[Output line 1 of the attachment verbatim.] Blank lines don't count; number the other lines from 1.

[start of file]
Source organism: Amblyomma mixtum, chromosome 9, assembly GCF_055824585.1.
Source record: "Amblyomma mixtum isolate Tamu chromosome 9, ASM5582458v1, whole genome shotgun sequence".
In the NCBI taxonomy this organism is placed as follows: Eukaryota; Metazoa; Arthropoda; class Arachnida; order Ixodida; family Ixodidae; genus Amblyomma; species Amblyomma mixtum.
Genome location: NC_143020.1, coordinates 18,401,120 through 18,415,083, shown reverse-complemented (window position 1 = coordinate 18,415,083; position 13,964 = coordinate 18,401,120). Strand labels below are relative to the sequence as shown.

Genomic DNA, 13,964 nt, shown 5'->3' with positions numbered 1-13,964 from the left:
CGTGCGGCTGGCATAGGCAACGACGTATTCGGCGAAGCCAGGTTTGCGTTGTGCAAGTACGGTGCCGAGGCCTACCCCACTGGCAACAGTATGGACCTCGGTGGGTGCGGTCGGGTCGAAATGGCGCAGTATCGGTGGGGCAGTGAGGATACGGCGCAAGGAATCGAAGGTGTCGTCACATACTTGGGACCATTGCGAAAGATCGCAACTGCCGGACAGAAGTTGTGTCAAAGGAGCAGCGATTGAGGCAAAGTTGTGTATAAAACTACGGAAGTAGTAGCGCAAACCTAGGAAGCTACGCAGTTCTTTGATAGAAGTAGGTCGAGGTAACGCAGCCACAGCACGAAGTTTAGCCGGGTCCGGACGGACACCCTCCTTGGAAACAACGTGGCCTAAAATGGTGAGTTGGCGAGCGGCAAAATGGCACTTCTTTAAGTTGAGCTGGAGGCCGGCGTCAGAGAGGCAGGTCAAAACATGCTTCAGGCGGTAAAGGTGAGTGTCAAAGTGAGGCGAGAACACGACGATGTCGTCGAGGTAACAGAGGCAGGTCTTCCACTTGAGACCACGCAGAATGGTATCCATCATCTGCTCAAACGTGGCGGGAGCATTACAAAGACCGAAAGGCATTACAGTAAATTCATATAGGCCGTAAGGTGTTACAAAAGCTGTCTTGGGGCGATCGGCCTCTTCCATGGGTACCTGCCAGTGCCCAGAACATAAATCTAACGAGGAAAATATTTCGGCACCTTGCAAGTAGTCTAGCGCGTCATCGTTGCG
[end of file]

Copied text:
Source organism: Amblyomma mixtum, chromosome 9, assembly GCF_055824585.1.